'No decision' on fate of Iranian stoning woman

Demonstrators holds a picture of Sakineh Mohammadi Ashtiani a 43-year-old mother of two, who was sentenced to death in Iran, in Paris Ms Ashtiani's case has sparked demonstrations in several countries

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Iran's foreign ministry says no final decision has been taken concerning Sakineh Mohammadi Ashtiani, sentenced to death by stoning for adultery.

The announcement follows conflicting reports that she would hang for her husband's murder and that her stoning sentence for adultery was confirmed.

Her lawyers insist she is innocent.

The BBC's Tehran correspondent says the confusion may reflect government uncertainty over what to do, following international outrage over the case.

Speaking in New York four days ago, Iran's President Mahmoud Ahmadinejad categorically denied that Ms Ashtiani faced stoning to death for adultery. He said she was accused of murder and the case was before the courts.


At his weekly press briefing on Tuesday, foreign ministry spokesman Ramin Mehmanparast said Ms Ashtiani's case was still under review and that the courts were considering two issues - her participation in murder and her adulterous relationships.

"Right now what we are pursuing is the topic of murder, and her participation in murder is confirmed," he said.

Sakineh Mohammadi Ashtiani

  • Held on death row in Tabriz, East Azerbaijan since 2006
  • 43 years old; two children
  • May 2006: 99 lashes for "illicit relationship" with two men following the death of her husband
  • September 2006: Case re-opened during trial of a man accused of murdering her husband; convicted of "adultery while being married"; sentenced to death by stoning despite retracting a confession
  • 8 July 2010: Iran suspends stoning sentence, says case will be reviewed
  • 11 July: East Azerbaijan judiciary says she was also convicted for conspiracy to murder husband
  • 24 July: One of her lawyers flees Iran
  • 7 August: Guardian publishes her statement that she was never convicted on murder charge

"The proceedings have not been completed as yet and the conviction will be issued after full review of the case."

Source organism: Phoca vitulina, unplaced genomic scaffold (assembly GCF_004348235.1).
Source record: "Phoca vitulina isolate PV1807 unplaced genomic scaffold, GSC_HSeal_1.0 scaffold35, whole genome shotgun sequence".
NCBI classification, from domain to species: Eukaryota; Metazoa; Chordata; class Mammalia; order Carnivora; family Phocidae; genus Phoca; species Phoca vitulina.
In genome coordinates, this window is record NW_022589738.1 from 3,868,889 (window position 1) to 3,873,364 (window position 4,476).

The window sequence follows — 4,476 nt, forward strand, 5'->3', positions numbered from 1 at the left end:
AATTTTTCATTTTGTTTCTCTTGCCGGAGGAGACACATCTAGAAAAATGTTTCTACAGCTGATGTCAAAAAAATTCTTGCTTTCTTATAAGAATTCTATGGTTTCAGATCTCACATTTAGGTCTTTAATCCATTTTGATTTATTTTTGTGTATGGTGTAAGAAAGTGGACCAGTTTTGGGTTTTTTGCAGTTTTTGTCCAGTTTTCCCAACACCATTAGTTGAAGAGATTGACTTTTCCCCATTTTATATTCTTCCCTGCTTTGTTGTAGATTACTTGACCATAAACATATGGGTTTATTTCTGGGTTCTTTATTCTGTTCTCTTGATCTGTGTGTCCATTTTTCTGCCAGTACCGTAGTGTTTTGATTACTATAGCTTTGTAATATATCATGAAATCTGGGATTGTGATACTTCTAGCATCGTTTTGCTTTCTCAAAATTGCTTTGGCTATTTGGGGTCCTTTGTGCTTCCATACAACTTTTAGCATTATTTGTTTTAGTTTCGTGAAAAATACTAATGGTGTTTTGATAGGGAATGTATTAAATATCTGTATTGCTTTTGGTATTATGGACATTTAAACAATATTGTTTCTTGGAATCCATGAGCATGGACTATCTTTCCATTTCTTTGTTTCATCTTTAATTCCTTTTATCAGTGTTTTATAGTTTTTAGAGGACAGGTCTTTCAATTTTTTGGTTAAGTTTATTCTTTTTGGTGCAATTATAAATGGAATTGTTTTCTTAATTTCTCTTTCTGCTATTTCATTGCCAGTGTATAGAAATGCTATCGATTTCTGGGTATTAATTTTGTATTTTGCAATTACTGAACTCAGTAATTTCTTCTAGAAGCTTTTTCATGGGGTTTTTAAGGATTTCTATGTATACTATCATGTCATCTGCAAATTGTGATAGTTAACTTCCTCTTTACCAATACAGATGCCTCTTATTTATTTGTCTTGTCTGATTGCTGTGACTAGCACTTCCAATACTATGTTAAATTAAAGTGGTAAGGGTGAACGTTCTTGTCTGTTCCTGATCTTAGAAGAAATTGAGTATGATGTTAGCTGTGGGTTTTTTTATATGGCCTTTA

Earlier, the semi-official Mehr news agency in Tehran said Sakineh Mohammadi Ashtiani had been sentenced to death by hanging for the murder of her husband.

But another news agency, Isna, said her stoning sentence had been confirmed, and she had also been given a 10-year jail term for complicity in the murder.

Both agencies had cited Iran's prosecutor general, Gholamhoseyn Mohseni Ezhei, as the source of the reports.

In recent weeks, Iranian media have been portraying her as a common murderer, rather than an adulterer, as a way of trying to deflect international pressure over the stoning sentence, the BBC's Tehran correspondent Jon Leyne says.

Her lawyers insist she was never convicted of murder, and possibly never even charged with it.

Ms Ashtiani was originally convicted in May 2006, when a criminal court in East Azerbaijan province found her guilty of having had an "illicit relationship" with two men following the death of her husband. She was given 99 lashes.

But that September, during the trial of a man accused of murdering her husband, another court reopened an adultery case based on events that allegedly took place before her husband died.

Despite retracting a confession she said she had been forced to make under duress, Ms Ashtiani was convicted of "adultery while being married" and sentenced to death by stoning.

Officials suspended her stoning sentence in July, and reports of a murder trial then emerged.

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